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  #21  
Old 02-17-2013, 12:16 PM
jovanoty jovanoty is offline
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Join Date: Feb 2013
Location: Destin, FL
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I think I will give it a try! What can I lose - 50$ and my time most people around here have st. A. And Bermuda, a want something else! I will keep you posted with results, but that will be April
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  #22  
Old 02-18-2013, 03:54 PM
bugsNbows bugsNbows is offline
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Zoysia is becoming more prevalent here also. The primary cultivars we see are Empire, Jamur, El Toro and ???. For awhile, the recently released Ultimate Flora variety was pushed. It was a DISASTER in my opinion. I would never select that variety if the choice were mine. Additionally, I much prefer reel mowers, and we tend to recommend higher fertility rates (and more water) than the current UF guidelines. Once established, zoysia can recover from drought injury better than SA...likely due to the presence of stolons and rhizomes. We have two fairly large (17 K+) Empire lawns on the same street...but about three houses apart. One is cut low (around 3/4 inch) whereas the other is cut tall (3-4"). The short one is dynamite... the tall one is ok but nothing to write home about. Currently, zoysia is not bothered by chinch bugs (which has been a selling point due to the Pyrethroid resistant SCB's that we have been experiencing). Perhaps, one day, the SCB's will expand their host feeding preferences but likely not anytime soon. Enough rambling. Toodles.
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  #23  
Old 02-18-2013, 07:32 PM
gregory gregory is offline
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Quote:
Originally Posted by bugsNbows View Post
Zoysia is becoming more prevalent here also. The primary cultivars we see are Empire, Jamur, El Toro and ???. For awhile, the recently released Ultimate Flora variety was pushed. It was a DISASTER in my opinion. I would never select that variety if the choice were mine. Additionally, I much prefer reel mowers, and we tend to recommend higher fertility rates (and more water) than the current UF guidelines. Once established, zoysia can recover from drought injury better than SA...likely due to the presence of stolons and rhizomes. We have two fairly large (17 K+) Empire lawns on the same street...but about three houses apart. One is cut low (around 3/4 inch) whereas the other is cut tall (3-4"). The short one is dynamite... the tall one is ok but nothing to write home about. Currently, zoysia is not bothered by chinch bugs (which has been a selling point due to the Pyrethroid resistant SCB's that we have been experiencing). Perhaps, one day, the SCB's will expand their host feeding preferences but likely not anytime soon. Enough rambling. Toodles.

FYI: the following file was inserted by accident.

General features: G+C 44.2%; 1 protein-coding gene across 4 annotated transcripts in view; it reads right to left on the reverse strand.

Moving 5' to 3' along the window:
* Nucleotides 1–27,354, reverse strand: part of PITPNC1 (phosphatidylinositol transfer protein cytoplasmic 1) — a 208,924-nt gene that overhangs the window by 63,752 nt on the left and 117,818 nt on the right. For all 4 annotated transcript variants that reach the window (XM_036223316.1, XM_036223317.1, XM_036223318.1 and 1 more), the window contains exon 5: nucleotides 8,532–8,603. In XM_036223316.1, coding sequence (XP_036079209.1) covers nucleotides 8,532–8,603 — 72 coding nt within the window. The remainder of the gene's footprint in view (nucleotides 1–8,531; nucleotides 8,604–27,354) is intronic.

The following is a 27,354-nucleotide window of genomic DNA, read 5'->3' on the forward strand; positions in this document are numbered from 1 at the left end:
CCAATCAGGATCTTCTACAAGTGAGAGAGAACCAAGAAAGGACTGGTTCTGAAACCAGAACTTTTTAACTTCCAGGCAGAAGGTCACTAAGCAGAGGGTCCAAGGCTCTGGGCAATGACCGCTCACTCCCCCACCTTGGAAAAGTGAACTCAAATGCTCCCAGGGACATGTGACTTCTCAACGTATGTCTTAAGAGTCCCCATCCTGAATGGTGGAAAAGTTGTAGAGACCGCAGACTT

why was ulitmate flora a disaster?
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  #24  
Old 02-18-2013, 09:43 PM
greendoctor greendoctor is online now
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I just read the maintenance recommendations put out by one of the sod growers for Ultimate Flora. Any zoysia will do badly if starved and mowed with a rotary. Especially if someone is trying to bring a rotary down to 11/2".
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  #25  
Old 02-19-2013, 08:49 AM
bugsNbows bugsNbows is offline
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The major issue we experienced with Ultimate Flora Zoysia primarily centered around initial "tack-down". Even with proper site prep, decent sod to start with, starter fertilizer, adequate watering and pest management and kid glove treatments, the sod would just not get any roots down into the existing soil substrate. I recall instances, after 9-12 months, where the sod could still just be lifted up as if it were just laid. You may see (on average) 1-3 roots about 2-3 " long per sod piece and the rest of the roots were confined to the original mat. Root initiation and development was nill. No roots = no top.
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  #26  
Old 02-19-2013, 10:55 AM
gregory gregory is offline
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It seems that alot of the zoyisa seems to have that problem.. it seems a few yrs back i would look at new sod that was laid several months before i seen it and it looks like it was just laid...you could still the squares of the outline of the sod...